The Go-Go’s live way back in 1980 still looking a bit punky. Love the girls in the audience too.
Ben Watt and Tracey Thorn have been the First Couple of Indie for as long as there has been such a thing as Indie, and a lot of us have become adults along with them. The thing I like about these two photos is that you don’t have to have had a successful music career (or still be with your college girlfriend/boyfriend) to relate to the story they tell.
I was a student just a couple of years later than they were and looked the same as they do on the left: the second-hand clothes, the cheap haircut, the white socks. Living in cold rooms and eating tinned food, drinking litre bottles of cheap cider at parties, evenings in the pub putting the world to rights while sinking pints and filling ashtrays. You’re awkward and unsure of yourself, but the freedom of living away from home for the first time widens your horizons and you start to become the person you’re going to be when you grow up.
Then you leave college and take those first steps into the big wide world. If you’re lucky you get a job and have some money in the bank (or an overdraft and credit card bills if you’re me). Your clothes and haircuts get better, you appreciate good food and stop looking like you live on a diet of cold baked beans and roll-ups. Increasing experience and responsibility over the years means you’re no longer a callow amateur but a professional and an adult.
The photos are also a good illustration of the musical trip Ben and Tracey have taken, from fragile acoustic Indiepop to sophisticated electronic club music — the clothes got better there too.
Download: Night and Day – Everything But The Girl (mp3)
Download: Before Today (Chicane Remix) – Everything But The Girl (mp3)
The pop charts in the post-punk era was not only a golden age for the 45 but also for record company marketing gimmicks. Singles came in coloured vinyl, picture discs, wrapped in newspapers, with double grooves, and multiple sleeves and stamps.
They didn’t always work though, even for established bands like The Skids. In 1980 their third album The Absolute Game made the Top Ten of the album charts but all the singles from it tanked despite being given a gimmicky promo push by Virgin Records. The first single “Circus Games” was wrapped in a poster of the band but only got to #32, while “A Woman In Winter” which stalled 10 places lower came with an 11-page comic called Pirate Gold which starred the band in a ripping yarn about lost treasure.
It’s not exactly Stan Lee and Jack Kirby but still a clever idea and a sign of just how creatively healthy and competitive the pop scene was at the time. Those were the days when a noisy post-punk band like The Skids could appear on the cover of Smash Hits and I guess the comics and glossy posters were an attempt to sell the band to that crowd instead serious young men in overcoats.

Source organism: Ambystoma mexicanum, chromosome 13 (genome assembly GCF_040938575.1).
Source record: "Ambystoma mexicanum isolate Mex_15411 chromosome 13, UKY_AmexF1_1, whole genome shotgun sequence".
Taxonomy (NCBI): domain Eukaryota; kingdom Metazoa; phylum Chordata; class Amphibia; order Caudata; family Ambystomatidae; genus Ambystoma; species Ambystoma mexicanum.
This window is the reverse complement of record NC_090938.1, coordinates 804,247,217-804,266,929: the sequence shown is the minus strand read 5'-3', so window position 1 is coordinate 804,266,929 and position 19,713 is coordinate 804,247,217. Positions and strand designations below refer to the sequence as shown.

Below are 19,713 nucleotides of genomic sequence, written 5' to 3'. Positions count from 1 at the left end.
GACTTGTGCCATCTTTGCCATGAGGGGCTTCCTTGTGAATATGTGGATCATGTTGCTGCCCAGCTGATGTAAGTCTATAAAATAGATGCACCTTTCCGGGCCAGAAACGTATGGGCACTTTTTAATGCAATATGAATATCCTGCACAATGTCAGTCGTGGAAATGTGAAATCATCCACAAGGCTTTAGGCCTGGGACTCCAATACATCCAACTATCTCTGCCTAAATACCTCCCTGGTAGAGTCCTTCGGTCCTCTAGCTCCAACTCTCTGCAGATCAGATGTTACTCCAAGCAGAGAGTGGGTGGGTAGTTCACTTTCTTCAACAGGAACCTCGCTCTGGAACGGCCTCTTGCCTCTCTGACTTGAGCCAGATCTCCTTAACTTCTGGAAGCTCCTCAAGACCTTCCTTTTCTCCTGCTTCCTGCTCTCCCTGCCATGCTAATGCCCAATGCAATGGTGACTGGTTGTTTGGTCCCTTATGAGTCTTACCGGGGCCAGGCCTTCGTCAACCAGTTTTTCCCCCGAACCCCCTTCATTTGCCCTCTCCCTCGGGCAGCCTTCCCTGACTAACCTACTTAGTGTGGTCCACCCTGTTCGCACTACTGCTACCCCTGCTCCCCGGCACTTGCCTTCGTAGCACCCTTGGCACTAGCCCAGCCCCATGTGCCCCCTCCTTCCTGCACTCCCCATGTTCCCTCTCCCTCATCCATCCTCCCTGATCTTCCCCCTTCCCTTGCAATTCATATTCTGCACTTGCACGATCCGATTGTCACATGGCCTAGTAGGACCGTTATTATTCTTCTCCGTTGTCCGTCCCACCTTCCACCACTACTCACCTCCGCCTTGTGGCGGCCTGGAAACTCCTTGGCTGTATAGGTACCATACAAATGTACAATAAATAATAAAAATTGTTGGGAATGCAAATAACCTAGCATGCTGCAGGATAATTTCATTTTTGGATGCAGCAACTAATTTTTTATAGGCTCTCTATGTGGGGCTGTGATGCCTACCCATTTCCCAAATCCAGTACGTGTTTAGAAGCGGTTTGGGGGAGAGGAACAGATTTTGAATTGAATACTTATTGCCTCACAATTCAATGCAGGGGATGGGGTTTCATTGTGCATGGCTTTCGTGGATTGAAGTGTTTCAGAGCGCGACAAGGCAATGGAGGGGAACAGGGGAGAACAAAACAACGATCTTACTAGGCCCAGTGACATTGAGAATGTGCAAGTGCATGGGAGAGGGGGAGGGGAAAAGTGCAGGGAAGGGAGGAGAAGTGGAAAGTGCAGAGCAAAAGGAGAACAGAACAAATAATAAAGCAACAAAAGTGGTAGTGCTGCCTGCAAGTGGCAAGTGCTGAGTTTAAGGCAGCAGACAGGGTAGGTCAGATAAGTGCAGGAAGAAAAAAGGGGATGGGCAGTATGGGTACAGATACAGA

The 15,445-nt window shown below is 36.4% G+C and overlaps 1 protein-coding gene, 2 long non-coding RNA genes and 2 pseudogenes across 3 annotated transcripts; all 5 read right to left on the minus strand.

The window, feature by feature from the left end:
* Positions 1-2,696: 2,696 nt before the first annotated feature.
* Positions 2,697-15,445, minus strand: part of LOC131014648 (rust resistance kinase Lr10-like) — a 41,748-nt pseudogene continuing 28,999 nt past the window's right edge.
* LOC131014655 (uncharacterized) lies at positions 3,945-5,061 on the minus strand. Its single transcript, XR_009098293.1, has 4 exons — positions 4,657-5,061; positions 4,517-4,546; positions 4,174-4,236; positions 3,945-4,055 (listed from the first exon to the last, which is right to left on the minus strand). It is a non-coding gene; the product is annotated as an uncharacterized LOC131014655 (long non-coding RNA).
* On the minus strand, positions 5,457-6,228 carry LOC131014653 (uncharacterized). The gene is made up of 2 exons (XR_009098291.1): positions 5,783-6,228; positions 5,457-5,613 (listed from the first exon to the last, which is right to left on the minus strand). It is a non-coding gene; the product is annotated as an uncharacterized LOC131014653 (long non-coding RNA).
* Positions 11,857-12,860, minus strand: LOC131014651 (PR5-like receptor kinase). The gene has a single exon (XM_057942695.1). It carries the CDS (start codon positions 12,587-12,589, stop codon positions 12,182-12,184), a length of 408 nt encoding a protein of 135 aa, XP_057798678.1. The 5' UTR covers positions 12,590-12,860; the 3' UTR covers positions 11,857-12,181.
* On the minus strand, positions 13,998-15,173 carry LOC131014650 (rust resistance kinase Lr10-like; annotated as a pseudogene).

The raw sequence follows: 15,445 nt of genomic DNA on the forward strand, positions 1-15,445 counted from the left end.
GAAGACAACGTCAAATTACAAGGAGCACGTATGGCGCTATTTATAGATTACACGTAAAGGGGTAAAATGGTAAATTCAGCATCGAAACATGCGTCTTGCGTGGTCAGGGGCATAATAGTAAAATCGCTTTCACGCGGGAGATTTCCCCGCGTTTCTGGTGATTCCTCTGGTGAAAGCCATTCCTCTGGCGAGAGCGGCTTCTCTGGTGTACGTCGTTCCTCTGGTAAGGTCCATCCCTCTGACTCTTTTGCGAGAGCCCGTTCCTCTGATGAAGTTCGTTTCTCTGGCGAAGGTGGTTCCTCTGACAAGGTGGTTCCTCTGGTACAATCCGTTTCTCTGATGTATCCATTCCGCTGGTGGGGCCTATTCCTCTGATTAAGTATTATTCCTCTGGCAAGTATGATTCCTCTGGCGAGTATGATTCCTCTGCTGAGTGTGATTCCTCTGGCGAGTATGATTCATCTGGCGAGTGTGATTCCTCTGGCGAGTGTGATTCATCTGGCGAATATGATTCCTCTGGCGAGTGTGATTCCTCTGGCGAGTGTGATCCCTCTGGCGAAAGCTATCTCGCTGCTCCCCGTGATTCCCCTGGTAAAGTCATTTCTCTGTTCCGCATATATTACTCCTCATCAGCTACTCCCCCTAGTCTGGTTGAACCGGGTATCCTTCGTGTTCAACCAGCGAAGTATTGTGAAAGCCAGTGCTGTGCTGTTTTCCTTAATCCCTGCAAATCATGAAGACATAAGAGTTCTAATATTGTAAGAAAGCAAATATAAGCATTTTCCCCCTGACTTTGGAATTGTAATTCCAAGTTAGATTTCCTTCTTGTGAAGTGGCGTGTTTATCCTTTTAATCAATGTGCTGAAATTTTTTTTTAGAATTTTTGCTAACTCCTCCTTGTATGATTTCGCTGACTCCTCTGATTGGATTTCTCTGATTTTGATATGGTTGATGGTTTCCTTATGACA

It’s not as if these were bad records either, “Circus Games” was stonkingly catchy and “A Woman In Winter” was glorious, uplifting stuff with guitar work by Stuart Adamson that sounds like a rehearsal for Big Country. Should have been an Xmas hit. I bought it with the comic but would still have done if it came in a gravy-stained brown paper bag. Maybe Virgin should have asked Richard Jobson to make his lyrics more coherent instead.
Download: A Woman In Winter – The Skids (mp3)
I tried to finish off some new posts for this week but realized I’m not quite ready to let go of David Bowie just yet. He’s pretty much all I’ve been listening to and thinking about this past week and the earth still feels a little off it’s axis to me.
I don’t have much of anything in the way of Bowie rarities but this one isn’t too common on compilations and whatnot. The original version of “Cat People” produced by Giorgio Moroder in its longer, 6:40-minute form on the movie soundtrack.
Download: Cat People (Putting Out Fire) – David Bowie (mp3)
Picture quality isn’t that great but this is a real treat otherwise. The Style Council “performing” their first single in a crappy Dutch hotel room with the lovely Tracie Young. Nice to see Paul Weller not being a grumpy git too.
This is another of those lost records I strongly suspect I was one of the only people to buy. It’s a wonderful, gorgeous track I only heard by chance back in 1985 because a DJ friend of mine was part of local (and very short-lived) pirate station called Radio Fulham and he played it on the air one Saturday night when I was getting ready to go out. I never would have heard it if I didn’t feel obliged to listen to my mate’s radio show but that one listen was enough for me to go out and buy the 12″ right away. Well, a couple of days later anyway. I think I was in the bath at the time, no doubt sprucing myself up for another night of failure with the opposite sex.
I knew nothing about First Love for years, but now I know they were a female quartet from Chicago who released several singles and an album, none of which were hits. This one really should have been though: It’s a soaring, shimmering ballad with an electronic-soul sound similar to Jimmy Jam and Terry Lewis’ productions for the SOS Band, which isn’t too surprising as it was written and produced by their keyboard player Jason Bryant.
Real lost gem this, hope you like it.
Download: Things Are Not The Same (Without You) – First Love (mp3)
My wife looks a bit like Pat Benatar. Dresses like her to take the kids to school too.
This must be one of the most “Eighties” videos ever made.